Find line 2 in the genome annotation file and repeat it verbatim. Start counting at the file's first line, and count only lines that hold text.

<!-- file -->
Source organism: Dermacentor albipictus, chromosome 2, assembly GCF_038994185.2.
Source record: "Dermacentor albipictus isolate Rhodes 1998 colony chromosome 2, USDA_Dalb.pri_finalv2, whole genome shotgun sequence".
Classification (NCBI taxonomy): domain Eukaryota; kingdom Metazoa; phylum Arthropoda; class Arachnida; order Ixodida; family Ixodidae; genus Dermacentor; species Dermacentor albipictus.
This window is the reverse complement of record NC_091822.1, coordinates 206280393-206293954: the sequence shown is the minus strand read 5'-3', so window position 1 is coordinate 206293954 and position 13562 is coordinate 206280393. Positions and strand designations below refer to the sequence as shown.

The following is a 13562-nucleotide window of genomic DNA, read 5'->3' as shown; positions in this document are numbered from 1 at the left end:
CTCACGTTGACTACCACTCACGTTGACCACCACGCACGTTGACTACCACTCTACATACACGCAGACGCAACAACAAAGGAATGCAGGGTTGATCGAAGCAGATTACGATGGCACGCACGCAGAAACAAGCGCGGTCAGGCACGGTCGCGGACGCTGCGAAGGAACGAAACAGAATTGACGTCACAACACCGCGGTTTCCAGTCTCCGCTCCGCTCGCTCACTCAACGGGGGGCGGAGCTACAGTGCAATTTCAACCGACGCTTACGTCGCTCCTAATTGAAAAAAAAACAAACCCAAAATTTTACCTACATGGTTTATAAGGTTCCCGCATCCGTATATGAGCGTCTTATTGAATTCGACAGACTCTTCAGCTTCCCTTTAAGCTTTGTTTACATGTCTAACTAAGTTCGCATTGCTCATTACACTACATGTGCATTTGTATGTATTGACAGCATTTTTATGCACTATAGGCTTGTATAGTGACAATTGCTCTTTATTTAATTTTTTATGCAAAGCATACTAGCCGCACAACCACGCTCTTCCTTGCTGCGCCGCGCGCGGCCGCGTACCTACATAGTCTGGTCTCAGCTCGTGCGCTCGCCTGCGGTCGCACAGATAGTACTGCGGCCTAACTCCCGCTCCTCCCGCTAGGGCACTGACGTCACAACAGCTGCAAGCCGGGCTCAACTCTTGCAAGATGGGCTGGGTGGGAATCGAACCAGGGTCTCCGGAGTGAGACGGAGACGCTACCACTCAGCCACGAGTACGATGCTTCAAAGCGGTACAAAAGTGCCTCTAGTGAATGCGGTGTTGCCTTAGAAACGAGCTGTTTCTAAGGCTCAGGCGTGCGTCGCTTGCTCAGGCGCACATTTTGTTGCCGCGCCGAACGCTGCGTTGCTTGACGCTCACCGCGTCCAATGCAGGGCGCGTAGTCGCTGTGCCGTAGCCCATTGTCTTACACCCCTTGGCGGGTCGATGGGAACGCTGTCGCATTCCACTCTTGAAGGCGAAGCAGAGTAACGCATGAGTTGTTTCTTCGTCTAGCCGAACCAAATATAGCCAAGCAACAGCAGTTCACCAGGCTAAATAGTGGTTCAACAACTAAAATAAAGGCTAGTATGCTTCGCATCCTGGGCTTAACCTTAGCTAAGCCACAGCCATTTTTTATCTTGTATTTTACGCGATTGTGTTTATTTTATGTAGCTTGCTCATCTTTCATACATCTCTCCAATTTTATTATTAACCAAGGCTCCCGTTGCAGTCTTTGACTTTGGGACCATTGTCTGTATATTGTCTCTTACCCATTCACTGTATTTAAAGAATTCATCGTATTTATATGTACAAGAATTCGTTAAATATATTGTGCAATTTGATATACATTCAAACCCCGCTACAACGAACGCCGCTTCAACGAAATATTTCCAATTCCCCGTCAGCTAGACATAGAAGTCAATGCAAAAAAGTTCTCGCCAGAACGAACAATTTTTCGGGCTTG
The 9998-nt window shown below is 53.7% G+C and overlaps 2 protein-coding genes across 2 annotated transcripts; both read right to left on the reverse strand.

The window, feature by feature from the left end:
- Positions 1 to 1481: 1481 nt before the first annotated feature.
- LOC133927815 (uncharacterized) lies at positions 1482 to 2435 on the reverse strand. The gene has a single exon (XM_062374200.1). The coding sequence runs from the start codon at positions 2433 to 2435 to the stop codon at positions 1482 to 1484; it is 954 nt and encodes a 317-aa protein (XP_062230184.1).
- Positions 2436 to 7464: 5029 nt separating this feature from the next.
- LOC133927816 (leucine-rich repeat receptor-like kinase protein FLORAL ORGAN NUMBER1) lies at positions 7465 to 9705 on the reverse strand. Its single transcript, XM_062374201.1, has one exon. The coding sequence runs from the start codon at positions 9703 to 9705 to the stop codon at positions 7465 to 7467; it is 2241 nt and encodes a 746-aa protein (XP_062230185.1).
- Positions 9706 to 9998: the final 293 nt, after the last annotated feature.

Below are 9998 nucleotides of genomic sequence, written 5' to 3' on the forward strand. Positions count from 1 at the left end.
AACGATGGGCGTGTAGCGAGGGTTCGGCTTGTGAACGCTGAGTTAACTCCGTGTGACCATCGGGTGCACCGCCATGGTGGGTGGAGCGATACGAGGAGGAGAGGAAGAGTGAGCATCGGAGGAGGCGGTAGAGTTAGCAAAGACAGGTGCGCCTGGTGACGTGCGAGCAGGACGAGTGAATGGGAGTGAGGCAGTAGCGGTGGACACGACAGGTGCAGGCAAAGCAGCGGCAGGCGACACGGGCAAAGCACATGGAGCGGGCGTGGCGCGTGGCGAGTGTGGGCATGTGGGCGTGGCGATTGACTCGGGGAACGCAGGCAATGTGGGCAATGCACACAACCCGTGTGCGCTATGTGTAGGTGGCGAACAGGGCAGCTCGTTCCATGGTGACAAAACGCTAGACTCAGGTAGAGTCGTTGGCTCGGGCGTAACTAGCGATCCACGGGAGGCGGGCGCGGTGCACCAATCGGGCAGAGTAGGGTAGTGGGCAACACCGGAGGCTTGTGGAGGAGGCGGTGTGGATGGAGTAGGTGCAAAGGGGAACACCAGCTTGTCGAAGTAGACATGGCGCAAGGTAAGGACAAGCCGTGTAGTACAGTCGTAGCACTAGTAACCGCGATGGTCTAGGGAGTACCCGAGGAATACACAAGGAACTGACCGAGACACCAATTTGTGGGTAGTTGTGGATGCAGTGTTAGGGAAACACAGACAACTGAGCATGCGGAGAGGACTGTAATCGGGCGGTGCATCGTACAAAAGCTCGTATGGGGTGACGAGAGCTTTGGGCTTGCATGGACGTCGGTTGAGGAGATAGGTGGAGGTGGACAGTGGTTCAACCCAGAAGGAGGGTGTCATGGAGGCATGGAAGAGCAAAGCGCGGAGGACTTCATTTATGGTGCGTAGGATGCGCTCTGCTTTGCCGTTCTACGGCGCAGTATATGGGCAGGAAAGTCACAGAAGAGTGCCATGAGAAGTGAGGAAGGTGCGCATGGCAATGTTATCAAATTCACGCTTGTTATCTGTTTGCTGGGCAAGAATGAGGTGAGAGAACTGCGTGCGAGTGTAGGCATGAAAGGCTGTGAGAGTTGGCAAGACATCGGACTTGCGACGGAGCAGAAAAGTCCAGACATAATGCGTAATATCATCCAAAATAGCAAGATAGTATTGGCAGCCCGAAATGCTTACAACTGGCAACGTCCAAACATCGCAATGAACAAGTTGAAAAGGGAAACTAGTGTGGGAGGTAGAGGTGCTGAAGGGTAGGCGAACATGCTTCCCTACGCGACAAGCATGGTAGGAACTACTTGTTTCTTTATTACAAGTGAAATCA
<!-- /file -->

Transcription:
Source record: "Dermacentor albipictus isolate Rhodes 1998 colony chromosome 2, USDA_Dalb.pri_finalv2, whole genome shotgun sequence".